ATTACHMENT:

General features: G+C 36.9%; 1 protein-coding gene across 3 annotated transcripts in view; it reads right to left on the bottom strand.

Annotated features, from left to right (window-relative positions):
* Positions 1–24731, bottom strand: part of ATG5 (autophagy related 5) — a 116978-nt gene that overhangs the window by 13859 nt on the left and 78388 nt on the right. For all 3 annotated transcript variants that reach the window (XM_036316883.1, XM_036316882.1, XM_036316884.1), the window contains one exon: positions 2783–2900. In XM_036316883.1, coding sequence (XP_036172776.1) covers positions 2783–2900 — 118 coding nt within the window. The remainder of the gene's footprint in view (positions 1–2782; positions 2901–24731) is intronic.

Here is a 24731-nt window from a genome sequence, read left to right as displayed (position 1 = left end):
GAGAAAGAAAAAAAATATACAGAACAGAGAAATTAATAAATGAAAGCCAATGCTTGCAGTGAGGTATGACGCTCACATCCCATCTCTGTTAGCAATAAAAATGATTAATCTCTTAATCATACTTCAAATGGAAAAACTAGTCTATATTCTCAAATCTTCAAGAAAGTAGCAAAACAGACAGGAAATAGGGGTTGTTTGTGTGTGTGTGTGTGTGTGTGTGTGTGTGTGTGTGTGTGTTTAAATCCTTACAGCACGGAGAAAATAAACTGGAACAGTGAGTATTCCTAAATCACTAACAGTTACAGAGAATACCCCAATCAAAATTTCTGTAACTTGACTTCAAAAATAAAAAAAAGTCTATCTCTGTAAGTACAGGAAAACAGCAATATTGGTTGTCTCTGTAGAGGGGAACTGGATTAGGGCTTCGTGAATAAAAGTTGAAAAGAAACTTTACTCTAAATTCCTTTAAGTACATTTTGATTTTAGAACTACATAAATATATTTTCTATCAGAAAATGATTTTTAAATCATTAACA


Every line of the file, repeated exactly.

General features: G+C 36.9%; 1 protein-coding gene across 3 annotated transcripts in view; it reads right to left on the bottom strand.

Annotated features, from left to right (window-relative positions):
* Positions 1–24731, bottom strand: part of ATG5 (autophagy related 5) — a 116978-nt gene that overhangs the window by 13859 nt on the left and 78388 nt on the right. For all 3 annotated transcript variants that reach the window (XM_036316883.1, XM_036316882.1, XM_036316884.1), the window contains one exon: positions 2783–2900. In XM_036316883.1, coding sequence (XP_036172776.1) covers positions 2783–2900 — 118 coding nt within the window. The remainder of the gene's footprint in view (positions 1–2782; positions 2901–24731) is intronic.

Here is a 24731-nt window from a genome sequence, read left to right as displayed (position 1 = left end):
GAGAAAGAAAAAAAATATACAGAACAGAGAAATTAATAAATGAAAGCCAATGCTTGCAGTGAGGTATGACGCTCACATCCCATCTCTGTTAGCAATAAAAATGATTAATCTCTTAATCATACTTCAAATGGAAAAACTAGTCTATATTCTCAAATCTTCAAGAAAGTAGCAAAACAGACAGGAAATAGGGGTTGTTTGTGTGTGTGTGTGTGTGTGTGTGTGTGTGTGTGTGTGTGTTTAAATCCTTACAGCACGGAGAAAATAAACTGGAACAGTGAGTATTCCTAAATCACTAACAGTTACAGAGAATACCCCAATCAAAATTTCTGTAACTTGACTTCAAAAATAAAAAAAAGTCTATCTCTGTAAGTACAGGAAAACAGCAATATTGGTTGTCTCTGTAGAGGGGAACTGGATTAGGGCTTCGTGAATAAAAGTTGAAAAGAAACTTTACTCTAAATTCCTTTAAGTACATTTTGATTTTAGAACTACATAAATATATTTTCTATCAGAAAATGATTTTTAAATCATTAACA